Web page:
Rosen Trevithick, author of the new children’s book The Troll Trap, writes a guest blog about dealing with trolls, both real and on the internet.

Objective: apply lessons we’ve learnt from hunting real trolls to diffuse internet pests.

Real trolls are stinky, slimy, stupid and hungry but the name of troll has been further blemished by a bunch of internet morons set to ruin the web for everybody else.

According to Wikipedia an internet troll is ‘someone who posts inflammatory, extraneous, or off-topic messages in an online community … with the primary intent of provoking readers into an emotional response or of otherwise disrupting normal on-topic discussion’. A real troll would never do that.

Real trolls do not hunt with malicious intent; they just need to eat. Only a small handful of trolls are smart enough to find an alternative to eating children. Real trolls are disruptive but that is because they are built like giant potatoes filled with rocks and not through any spiteful desire to cause havoc.

Rufus Sebbleford is a real-troll hunter. He uses troll weaknesses to turn the trolls on themselves and thus rid his town, Sludgeside, of the creatures that threaten its happiness. Whilst we cannot dress internet trolls as food and watch them try to eat their reflections, we can take a tip from Rufus – to beat the troll, we need to focus on its flaws.

Your garden variety internet troll feeds on generating an emotional response from their victims. In recent times, a new strain of internet troll has arrived. A few despicable individuals from the publishing world have taken to trolling to damage the reputations of rival authors. This includes leaving fake negative reviews, voting down positive reviews and leaving false ratings. These trolls feed on damaging careers. Without food, internet trolls will have no purpose. Thus, their flaw is their strong dependency on reactions.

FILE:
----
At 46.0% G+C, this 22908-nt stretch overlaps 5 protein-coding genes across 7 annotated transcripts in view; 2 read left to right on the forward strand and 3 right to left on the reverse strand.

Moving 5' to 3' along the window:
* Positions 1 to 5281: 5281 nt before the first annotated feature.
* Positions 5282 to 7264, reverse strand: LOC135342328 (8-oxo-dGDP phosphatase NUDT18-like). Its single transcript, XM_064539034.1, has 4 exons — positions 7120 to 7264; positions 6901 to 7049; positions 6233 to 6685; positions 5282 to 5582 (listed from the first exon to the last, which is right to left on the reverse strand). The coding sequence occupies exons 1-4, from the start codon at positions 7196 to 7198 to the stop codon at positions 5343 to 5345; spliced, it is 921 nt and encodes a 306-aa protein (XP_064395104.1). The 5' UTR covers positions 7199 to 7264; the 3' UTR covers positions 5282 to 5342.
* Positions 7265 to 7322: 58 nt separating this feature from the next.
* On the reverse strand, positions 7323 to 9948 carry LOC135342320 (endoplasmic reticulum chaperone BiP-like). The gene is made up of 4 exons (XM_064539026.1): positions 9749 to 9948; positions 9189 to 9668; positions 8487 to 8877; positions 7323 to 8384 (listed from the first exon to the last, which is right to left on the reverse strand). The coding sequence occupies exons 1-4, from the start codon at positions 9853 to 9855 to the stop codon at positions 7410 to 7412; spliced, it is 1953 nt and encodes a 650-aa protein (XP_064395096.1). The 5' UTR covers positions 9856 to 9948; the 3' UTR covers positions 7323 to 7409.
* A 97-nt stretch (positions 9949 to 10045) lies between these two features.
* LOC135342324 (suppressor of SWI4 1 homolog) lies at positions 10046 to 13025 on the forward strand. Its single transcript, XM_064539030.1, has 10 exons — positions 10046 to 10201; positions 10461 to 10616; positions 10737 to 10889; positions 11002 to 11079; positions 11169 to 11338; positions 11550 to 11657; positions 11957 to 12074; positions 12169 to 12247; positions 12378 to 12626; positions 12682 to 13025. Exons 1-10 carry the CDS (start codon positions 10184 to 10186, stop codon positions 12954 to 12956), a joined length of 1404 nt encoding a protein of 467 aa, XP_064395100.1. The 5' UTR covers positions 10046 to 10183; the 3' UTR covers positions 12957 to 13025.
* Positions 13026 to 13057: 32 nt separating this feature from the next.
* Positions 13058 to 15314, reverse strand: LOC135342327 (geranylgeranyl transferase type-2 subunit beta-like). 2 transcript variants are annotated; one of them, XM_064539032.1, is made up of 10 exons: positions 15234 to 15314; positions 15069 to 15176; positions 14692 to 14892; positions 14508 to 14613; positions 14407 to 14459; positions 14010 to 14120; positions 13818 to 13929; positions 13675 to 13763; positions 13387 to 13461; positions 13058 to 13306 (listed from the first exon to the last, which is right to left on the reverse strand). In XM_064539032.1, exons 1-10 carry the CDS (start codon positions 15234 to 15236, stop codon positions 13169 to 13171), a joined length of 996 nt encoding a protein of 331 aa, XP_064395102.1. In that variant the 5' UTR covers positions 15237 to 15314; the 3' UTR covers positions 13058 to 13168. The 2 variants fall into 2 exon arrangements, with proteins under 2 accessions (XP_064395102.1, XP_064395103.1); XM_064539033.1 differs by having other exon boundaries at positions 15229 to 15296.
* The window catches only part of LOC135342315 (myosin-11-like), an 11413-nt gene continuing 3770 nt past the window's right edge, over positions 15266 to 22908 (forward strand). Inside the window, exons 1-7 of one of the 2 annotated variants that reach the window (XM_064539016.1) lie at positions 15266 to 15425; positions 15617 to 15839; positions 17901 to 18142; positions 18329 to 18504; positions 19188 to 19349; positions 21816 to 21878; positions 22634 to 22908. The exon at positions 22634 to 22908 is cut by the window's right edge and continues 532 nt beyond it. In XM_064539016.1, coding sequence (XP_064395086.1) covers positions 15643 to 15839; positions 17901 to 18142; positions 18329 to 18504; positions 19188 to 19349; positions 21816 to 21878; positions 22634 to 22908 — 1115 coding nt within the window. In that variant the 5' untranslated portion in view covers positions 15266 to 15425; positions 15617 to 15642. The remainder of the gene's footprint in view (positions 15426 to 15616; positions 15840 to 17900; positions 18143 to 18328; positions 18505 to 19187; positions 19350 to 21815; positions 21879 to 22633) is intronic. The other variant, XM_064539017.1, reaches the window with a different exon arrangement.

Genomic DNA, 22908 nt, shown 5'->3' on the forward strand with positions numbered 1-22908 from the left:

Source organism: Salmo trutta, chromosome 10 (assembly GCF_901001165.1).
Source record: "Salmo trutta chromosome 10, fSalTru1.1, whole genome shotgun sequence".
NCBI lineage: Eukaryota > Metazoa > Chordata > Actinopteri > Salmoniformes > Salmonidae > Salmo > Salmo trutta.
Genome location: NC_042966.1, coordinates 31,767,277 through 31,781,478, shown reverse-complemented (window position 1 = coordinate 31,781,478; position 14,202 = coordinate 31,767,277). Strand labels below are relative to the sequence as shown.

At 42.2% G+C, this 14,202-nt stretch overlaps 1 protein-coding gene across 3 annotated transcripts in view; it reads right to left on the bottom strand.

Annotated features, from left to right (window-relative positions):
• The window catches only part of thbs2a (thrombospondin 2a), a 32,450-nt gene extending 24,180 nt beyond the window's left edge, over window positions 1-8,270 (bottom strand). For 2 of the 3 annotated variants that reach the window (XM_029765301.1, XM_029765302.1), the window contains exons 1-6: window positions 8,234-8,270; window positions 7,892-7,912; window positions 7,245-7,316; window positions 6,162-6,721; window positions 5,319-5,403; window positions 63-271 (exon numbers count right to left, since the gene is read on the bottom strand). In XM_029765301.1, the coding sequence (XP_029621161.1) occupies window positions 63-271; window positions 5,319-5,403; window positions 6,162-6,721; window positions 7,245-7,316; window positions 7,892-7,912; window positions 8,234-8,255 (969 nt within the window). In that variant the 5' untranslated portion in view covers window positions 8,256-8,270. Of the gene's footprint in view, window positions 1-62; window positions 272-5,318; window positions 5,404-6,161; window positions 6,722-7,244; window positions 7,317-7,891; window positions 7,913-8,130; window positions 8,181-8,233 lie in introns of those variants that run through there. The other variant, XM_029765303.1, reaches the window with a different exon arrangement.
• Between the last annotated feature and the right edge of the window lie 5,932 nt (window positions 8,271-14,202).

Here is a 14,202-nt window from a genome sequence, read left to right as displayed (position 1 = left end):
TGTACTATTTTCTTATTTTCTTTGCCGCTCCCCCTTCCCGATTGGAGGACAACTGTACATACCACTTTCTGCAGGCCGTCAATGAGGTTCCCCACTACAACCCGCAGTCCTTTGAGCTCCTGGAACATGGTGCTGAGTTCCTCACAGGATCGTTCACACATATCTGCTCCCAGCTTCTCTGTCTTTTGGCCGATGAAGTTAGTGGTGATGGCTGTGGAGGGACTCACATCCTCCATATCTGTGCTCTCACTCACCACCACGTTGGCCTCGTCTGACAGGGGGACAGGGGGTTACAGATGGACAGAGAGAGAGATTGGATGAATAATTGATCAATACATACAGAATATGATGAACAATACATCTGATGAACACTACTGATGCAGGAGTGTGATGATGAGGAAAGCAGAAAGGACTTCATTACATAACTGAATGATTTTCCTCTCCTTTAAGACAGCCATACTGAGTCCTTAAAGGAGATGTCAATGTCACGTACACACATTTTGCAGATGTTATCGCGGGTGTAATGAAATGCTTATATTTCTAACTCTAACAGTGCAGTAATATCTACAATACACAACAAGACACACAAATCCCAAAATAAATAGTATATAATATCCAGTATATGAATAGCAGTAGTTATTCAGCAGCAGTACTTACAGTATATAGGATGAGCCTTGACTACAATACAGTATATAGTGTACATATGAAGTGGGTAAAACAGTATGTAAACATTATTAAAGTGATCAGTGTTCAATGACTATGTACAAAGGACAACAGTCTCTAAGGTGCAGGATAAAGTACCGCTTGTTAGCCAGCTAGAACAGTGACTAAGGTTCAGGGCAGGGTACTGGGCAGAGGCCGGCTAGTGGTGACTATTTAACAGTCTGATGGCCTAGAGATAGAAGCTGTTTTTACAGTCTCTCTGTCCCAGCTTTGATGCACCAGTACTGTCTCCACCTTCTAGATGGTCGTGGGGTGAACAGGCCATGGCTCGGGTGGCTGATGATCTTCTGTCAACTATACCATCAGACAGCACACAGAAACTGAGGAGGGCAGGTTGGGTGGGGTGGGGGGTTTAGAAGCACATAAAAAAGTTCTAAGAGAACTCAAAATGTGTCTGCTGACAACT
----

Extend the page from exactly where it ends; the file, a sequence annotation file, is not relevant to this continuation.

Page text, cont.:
To beat them, we need to minimize the impact of their actions.

Reviews: work hard to collect dozens of reviews. Offer free copies in exchange for honest reviews. Remind readers how much authors rely on customer feedback. The more sincere reviews you get, the less spiteful ones will affect your overall ratings. Who’s going to listen to one person’s claim that your ‘book is a pile of juvenile horse manure’ if fifty people write that it’s highbrow gold.

Forums: stick to moderated forums like KUF (Kindle Users Forum) and UKAKF (UK Amazon Kindle Forum). They are welcoming to authors who promote in moderation and the admins won’t tolerate abuse. If you do find yourself sucked into an insulting thread, step away from the troll. If it says your cover looks like somebody was sick on a canvas, just accept that it doesn’t appreciate the merits of modern splatter painting and move on.

Blogs: enable comment moderation. That way you can check all comments for troll action before they become visible on your website. Screw freedom of speech – it’s your blog and if you don’t want ‘I use ya book to wipe my arse after a curry’ on your front page, you don’t have to take it.

Without reactions, internet trolls will be powerless. They will become trapped in a pool of their own bitterness with no outlet for their pain. Knowing that an internet troll has been diffused may not be as satisfying as watching a real troll plop into a crocodile infested river, but troll avoidance will certainly help with your stress levels and career protection.

If you feel that you do need to witness a troll plopping into a crocodile infested river, then look no further than my new book, The Troll Trap. It’s designed for kids, so you won’t find the sort of troll that writes comments like ‘I did ya mum with a copy of yer book’, but you will find a little harmless escapism that will take your mind of the pressures of the modern world.


Rosen’s newest novel, The Troll Trap, is now available to buy from Amazon and will soon be available in paperback.

Find out more on Rosen Trevithick’s blog.